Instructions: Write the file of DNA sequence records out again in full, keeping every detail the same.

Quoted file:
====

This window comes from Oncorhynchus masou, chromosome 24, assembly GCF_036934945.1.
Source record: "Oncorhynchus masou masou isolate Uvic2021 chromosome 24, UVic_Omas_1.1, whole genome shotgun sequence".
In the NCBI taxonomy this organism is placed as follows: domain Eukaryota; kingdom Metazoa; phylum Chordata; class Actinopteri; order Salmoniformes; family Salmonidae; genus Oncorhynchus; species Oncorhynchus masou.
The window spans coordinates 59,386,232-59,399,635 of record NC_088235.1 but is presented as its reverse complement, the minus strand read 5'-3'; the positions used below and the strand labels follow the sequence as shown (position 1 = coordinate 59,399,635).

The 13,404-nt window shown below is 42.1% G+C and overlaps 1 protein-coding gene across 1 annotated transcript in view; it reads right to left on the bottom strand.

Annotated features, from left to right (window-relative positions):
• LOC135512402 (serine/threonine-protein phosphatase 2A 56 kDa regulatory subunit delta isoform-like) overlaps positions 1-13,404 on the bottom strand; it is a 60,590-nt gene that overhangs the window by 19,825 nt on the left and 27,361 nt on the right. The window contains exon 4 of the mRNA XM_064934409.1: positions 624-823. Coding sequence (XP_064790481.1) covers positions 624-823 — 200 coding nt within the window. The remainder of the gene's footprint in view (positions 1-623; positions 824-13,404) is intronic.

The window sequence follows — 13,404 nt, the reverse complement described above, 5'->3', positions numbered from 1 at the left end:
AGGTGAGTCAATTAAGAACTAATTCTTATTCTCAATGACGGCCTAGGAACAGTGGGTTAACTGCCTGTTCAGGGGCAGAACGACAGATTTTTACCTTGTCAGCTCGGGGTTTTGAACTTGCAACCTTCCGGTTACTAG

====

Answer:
This window comes from Oncorhynchus masou, chromosome 24, assembly GCF_036934945.1.
Source record: "Oncorhynchus masou masou isolate Uvic2021 chromosome 24, UVic_Omas_1.1, whole genome shotgun sequence".
In the NCBI taxonomy this organism is placed as follows: domain Eukaryota; kingdom Metazoa; phylum Chordata; class Actinopteri; order Salmoniformes; family Salmonidae; genus Oncorhynchus; species Oncorhynchus masou.
The window spans coordinates 59,386,232-59,399,635 of record NC_088235.1 but is presented as its reverse complement, the minus strand read 5'-3'; the positions used below and the strand labels follow the sequence as shown (position 1 = coordinate 59,399,635).

The 13,404-nt window shown below is 42.1% G+C and overlaps 1 protein-coding gene across 1 annotated transcript in view; it reads right to left on the bottom strand.

Annotated features, from left to right (window-relative positions):
• LOC135512402 (serine/threonine-protein phosphatase 2A 56 kDa regulatory subunit delta isoform-like) overlaps positions 1-13,404 on the bottom strand; it is a 60,590-nt gene that overhangs the window by 19,825 nt on the left and 27,361 nt on the right. The window contains exon 4 of the mRNA XM_064934409.1: positions 624-823. Coding sequence (XP_064790481.1) covers positions 624-823 — 200 coding nt within the window. The remainder of the gene's footprint in view (positions 1-623; positions 824-13,404) is intronic.

The window sequence follows — 13,404 nt, the reverse complement described above, 5'->3', positions numbered from 1 at the left end:
AGGTGAGTCAATTAAGAACTAATTCTTATTCTCAATGACGGCCTAGGAACAGTGGGTTAACTGCCTGTTCAGGGGCAGAACGACAGATTTTTACCTTGTCAGCTCGGGGTTTTGAACTTGCAACCTTCCGGTTACTAG